United Airlines will end its contract with ExpressJet, having chosen CommutAir over the larger regional carrier as it seeks to consolidate regional jet flying.
United Airlines Chooses CommutAir, Drops ExpressJet
Earlier this week I wrote about the stakes of United’s decision. With 2019 demand levels now not expected to return until 2024, United will be a smaller carrier for years to come. To appropriately pair supply and demand, United is not only cutting back on mainline flying, but on its United Express flights to smaller cities. For United, it became clear that continuing partnerships between both ExpressJet and CommutAir was unnecessary. Although smaller, CommutAir has a lower cost structure (primary due to less senior pilots) and was favored by analysts to edge out ExpressJet.
Confirming the news, a United spokesperson said:
“We have been communicating for several months that we expect to be a smaller airline in response to the unprecedented impact the COVID-19 pandemic has had on our business. In February, we took our first step to simplify our partner landscape and consolidate our E145 flying.
“Today we are taking additional steps to further simplify our operation and right size our capacity for the future. Beginning later this year we will consolidate all of our E145 operations into CommutAir, which will then become United’s sole operator of this aircraft type. This transition will take a number of months.”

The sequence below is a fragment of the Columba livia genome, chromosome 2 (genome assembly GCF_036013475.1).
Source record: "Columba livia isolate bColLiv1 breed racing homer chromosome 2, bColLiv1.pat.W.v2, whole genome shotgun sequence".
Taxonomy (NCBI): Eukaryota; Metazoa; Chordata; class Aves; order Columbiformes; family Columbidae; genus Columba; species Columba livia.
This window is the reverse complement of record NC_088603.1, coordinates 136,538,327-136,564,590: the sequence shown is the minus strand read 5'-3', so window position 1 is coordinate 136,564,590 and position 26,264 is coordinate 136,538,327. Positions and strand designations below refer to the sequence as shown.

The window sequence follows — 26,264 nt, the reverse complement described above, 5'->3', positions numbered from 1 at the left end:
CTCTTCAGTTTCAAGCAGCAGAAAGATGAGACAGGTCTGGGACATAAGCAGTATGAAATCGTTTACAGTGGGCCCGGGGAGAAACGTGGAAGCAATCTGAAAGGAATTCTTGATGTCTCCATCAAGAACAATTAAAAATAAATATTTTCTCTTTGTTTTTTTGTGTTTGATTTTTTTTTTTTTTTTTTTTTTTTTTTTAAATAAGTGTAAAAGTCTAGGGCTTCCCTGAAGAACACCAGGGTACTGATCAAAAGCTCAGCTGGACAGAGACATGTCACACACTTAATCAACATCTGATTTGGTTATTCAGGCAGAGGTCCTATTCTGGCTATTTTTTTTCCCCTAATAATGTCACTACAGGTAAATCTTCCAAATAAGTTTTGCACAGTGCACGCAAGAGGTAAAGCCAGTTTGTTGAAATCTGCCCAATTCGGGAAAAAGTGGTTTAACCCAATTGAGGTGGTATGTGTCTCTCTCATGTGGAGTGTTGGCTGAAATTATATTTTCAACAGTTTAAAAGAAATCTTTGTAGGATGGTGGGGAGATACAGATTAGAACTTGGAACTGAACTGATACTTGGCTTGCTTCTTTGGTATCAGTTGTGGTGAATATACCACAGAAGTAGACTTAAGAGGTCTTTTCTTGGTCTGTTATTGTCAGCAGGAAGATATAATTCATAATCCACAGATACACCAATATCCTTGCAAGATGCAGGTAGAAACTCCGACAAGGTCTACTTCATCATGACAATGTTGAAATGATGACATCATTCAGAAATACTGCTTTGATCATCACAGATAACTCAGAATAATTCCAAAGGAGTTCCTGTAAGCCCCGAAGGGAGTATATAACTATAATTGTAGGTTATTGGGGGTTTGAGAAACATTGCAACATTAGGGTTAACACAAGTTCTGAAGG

The Future Of ExpressJet
ExpressJet will continue normal operations through the end of the year while it evaluates its future. With the industry struggling, ExpressJet faces a narrow road to survival. A spokesperson expressed disappointment for the lost contract:
“We are very disappointed that United Airlines did not select ExpressJet Airlines to be its future ERJ145 United Express operator.”
ExpressJet told employees:
“As you may be aware, United made a strategic decision to retain only one ERJ145 United Express operator for 2021. Unfortunately, we have just been told that United intends to go forward with CommutAir as its sole operator of the ERJ145 in 2021.
“In the coming days, we will work with united to develop a workplan for the phased wind-down of operations. The transition will take a number of months, and we’ll be sure to provide updates along the way.”
United owns a minority stake in both carriers (it also owns a 49.9% minority stake in ExpressJet’s parent company). Thus, it will lose as well, even if it ends up writing down the loss for ExpressJet. But it is truly a sad day for the pilots, flight attendants, mechanics, and ground staff of ExpressJet. Not only will these pilots now struggle to find new positions, but even if they want to wait it out, maintaining training and certification will be an expensive burden.
United will continue to operate with six regional carriers including Air Wisconsin, CommutAir, GoJet, Mesa Airlines, Republic Airlines, and SkyWest Airlines.
image: United Airlines